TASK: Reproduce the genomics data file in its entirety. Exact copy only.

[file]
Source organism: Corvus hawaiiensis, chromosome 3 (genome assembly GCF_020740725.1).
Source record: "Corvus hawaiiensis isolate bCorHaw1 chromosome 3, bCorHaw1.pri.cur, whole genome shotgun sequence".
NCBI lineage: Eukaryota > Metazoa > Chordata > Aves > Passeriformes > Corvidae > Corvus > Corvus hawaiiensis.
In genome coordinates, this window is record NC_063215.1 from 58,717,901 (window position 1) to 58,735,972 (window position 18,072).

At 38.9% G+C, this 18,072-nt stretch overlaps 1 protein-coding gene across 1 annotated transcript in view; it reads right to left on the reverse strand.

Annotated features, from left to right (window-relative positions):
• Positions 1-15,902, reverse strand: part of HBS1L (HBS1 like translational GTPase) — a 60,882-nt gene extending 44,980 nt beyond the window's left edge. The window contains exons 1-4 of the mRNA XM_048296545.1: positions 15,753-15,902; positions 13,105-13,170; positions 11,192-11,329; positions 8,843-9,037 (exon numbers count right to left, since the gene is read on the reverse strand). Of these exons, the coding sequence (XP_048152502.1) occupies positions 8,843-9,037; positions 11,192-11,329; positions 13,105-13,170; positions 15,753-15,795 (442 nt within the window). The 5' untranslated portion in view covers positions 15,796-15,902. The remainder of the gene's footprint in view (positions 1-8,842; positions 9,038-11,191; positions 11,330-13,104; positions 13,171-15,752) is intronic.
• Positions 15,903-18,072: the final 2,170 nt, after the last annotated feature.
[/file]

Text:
Source organism: Corvus hawaiiensis, chromosome 3 (genome assembly GCF_020740725.1).
Source record: "Corvus hawaiiensis isolate bCorHaw1 chromosome 3, bCorHaw1.pri.cur, whole genome shotgun sequence".
NCBI lineage: Eukaryota > Metazoa > Chordata > Aves > Passeriformes > Corvidae > Corvus > Corvus hawaiiensis.
In genome coordinates, this window is record NC_063215.1 from 58,717,901 (window position 1) to 58,735,972 (window position 18,072).

At 38.9% G+C, this 18,072-nt stretch overlaps 1 protein-coding gene across 1 annotated transcript in view; it reads right to left on the reverse strand.

Annotated features, from left to right (window-relative positions):
• Positions 1-15,902, reverse strand: part of HBS1L (HBS1 like translational GTPase) — a 60,882-nt gene extending 44,980 nt beyond the window's left edge. The window contains exons 1-4 of the mRNA XM_048296545.1: positions 15,753-15,902; positions 13,105-13,170; positions 11,192-11,329; positions 8,843-9,037 (exon numbers count right to left, since the gene is read on the reverse strand). Of these exons, the coding sequence (XP_048152502.1) occupies positions 8,843-9,037; positions 11,192-11,329; positions 13,105-13,170; positions 15,753-15,795 (442 nt within the window). The 5' untranslated portion in view covers positions 15,796-15,902. The remainder of the gene's footprint in view (positions 1-8,842; positions 9,038-11,191; positions 11,330-13,104; positions 13,171-15,752) is intronic.
• Positions 15,903-18,072: the final 2,170 nt, after the last annotated feature.